received an offer to sing in 'what
is known in Ann Arbor as a night
club.' Her daughter was in music
school, and she was worried that

singing in a club might ruin her
daughter's voice. She wanted me
to find out how much smoke there
was in the club.
"One complaint I get quite
often from parents is that they
don't feel that there's enough
difference in either age or edu-
cation between their child and
the teaching fellows who do so
much of the classroom teaching.
They think that there should be
more contact with the 'name' pro-
fessors - the department heads,"
she says.
"Getting and keeping good fac-
ulty people is a worry to me,"
she adds. "We have to insure that
our established facultynmembers
can't be lured away, and that
our young people coming up can't
be lured away. This problem," she
says, "like so many others, is
closely related to the amount of
money the University has."

MRS. GERTRUDE HUEBNER

I

1VISU FEE

N INC

M

BAS

BUDGET PROCEDURES:

WSU Administration Blocks
Cause Evaluation Program

By TRACY BAKER
Special To The Daily
DETROIT-Wayne State Uni-
versity's year-old Course Evalua-
tion Program (CEP), a student-
faculty council (S-FC) project, is
in trouble. According to some stu-
dent leaders, last year's program
report may not be published, due
to a change in university budget-
ary procedures.
However, Vice President for Stu-
dent Affairs James P. McCormic
announced that the report will be
published, and that "the only
problems are what form it will be
printed in and whether to charge
for it." S-FC's appropriation for
the printing and free distribution
,of a course evaluation booklet was
recently dismissed because S-FC
had not gotten approval under a
new United Budget Committee
(UBC).
Because of a change in WSU's

accounting department procedures,
it is now necessary for the Uni-
versity Budget Committee (UBC)
to review the supplementary ap-
propriations, made by the S-FC.
The discovery that the appro-
priation had not passed was dis-
covered when a printing firm call-
ed the Associate Dean of Students
J. Don Marsh and asked for a
work order for the program re-t
port. When Marsh told the prin-
ters he lacked the authority to
okay the order, the printer re-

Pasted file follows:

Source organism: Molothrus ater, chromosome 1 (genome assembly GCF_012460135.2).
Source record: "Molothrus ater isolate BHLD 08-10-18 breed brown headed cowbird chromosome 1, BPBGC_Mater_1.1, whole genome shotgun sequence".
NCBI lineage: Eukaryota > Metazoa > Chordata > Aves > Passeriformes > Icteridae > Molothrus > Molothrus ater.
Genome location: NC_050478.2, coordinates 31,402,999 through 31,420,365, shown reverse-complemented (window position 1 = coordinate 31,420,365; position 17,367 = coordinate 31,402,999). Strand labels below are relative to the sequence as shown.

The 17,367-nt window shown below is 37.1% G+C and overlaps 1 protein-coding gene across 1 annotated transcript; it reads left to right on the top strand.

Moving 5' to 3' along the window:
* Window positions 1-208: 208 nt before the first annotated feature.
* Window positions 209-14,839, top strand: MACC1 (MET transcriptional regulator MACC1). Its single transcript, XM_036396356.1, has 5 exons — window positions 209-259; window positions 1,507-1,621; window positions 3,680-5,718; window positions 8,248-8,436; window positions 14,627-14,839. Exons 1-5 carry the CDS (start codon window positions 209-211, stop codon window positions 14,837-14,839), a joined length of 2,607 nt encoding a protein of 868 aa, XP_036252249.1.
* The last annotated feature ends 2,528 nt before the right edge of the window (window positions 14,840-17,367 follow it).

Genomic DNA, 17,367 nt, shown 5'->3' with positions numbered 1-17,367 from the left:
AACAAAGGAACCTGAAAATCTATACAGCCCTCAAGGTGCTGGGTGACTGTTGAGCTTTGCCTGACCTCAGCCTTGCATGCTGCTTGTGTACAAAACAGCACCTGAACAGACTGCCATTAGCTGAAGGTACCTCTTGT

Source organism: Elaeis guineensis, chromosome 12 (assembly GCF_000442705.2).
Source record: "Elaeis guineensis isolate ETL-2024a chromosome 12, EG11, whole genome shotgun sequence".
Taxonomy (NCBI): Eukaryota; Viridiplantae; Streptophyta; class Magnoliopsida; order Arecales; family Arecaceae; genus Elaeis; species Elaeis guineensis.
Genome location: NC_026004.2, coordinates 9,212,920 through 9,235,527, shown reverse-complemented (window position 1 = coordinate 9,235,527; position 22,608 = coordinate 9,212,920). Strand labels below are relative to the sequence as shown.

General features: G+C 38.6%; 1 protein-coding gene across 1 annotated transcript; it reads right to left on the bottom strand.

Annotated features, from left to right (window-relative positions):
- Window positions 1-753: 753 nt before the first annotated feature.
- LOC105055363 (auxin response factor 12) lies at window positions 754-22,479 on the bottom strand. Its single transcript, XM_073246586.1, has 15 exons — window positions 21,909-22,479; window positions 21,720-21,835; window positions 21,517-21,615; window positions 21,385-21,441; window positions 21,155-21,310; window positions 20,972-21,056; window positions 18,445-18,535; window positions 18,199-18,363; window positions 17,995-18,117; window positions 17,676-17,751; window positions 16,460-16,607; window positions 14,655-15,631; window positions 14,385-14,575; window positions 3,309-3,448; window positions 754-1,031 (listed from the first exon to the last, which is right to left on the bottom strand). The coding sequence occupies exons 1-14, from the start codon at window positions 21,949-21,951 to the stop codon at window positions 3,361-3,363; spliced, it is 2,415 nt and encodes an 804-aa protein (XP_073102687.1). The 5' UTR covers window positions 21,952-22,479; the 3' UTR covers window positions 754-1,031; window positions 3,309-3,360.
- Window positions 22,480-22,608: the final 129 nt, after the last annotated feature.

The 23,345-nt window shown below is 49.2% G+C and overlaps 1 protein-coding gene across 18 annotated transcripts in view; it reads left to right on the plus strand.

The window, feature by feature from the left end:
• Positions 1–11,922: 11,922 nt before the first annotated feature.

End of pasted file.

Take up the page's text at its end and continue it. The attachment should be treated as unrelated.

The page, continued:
turned the report to him. A mem-
ber of the S-FC Executive Board
sees the accounting change as an
"administration gambit" to cut
funds for several S-FC supported
activities, including- the CEP.
Hints that there were other
problems in the program came
when Mary Conheim, next year's
CEP editor, mentioned to S-FC
chairman Chuck Larson that;

NEWS WIRE

Marsh had the book and had told
her that he thought it would be
safer for him to keep it.
Larson called McCormic and
demanded that he order the re-
turn of the book, claiming that
Marsh was going to censor it.
McCormic described Larson as
'very agitated." Larson then talk-
ed to Marsh, who said that he
could return the book to Miss
Conheim if she would assume
"custodial responsibility for it."
The book was then returned.
Accusations of interference with
an S-FC committee have been
frequent. One student said that
Dean of Students Duncan Sells
said that he would not sign a work
order until the administration was
satisfied with the report.
Sells said that he told students
the administration would not sign
a work order until they were
satisfied the report was being
printed in the most inexpensive
form.
According to McCormic, "the
report will be printed as soon as
the administration knows where
Wayne stands financially.
Some student leaders have also
said that the future of the CEP
is uncertain.
Miss Conheim said that when
she went to Marsh's office to fill
out payroll forms, Marsh told her
that "no money has been appro-
priated for next year's program,"
and that as a result she might not
have a job.
Marsh conceded that no money
had been appropriated for the
CEP, but he said it was because
no budget request had been sub-
mitted. He said he felt the pro-
gram would be continued, but that
he could not say what the budg-
et would be until a request was,
submitted.
Yesterday, Miss Conheim sub-
mitted a request for $12,400 ex-
clusive of final printing costs, for
next year's program. In discussing
the request with Sells, whom she
described as "extremely accommo-
dating," Miss Conheim learned
that there was "every likelihood"
that the request would be granted.

Trustees

et In-State Hike
On Ability-to-Pay
Residents To Pay $354-500;
Out-of-State Hike Set at $180
By STEPHEN FIRSHEIN
Co-Editor
EAST LANSING-The Michigan State University Board of
Trustees yesterday approved an in-state tuition increase
based on students' ability-to-pay, and a flat out-of-state hike
of $180 for a normal year's attendance.
The action was taken to supplement inadequate legis-
lative appropriations which left MSU substantially short of
its projected 1967-68 operating budget of $66.5 million.
On a strict party split, the five Democratic members
edged out the three Republican trustees on a motion to adopt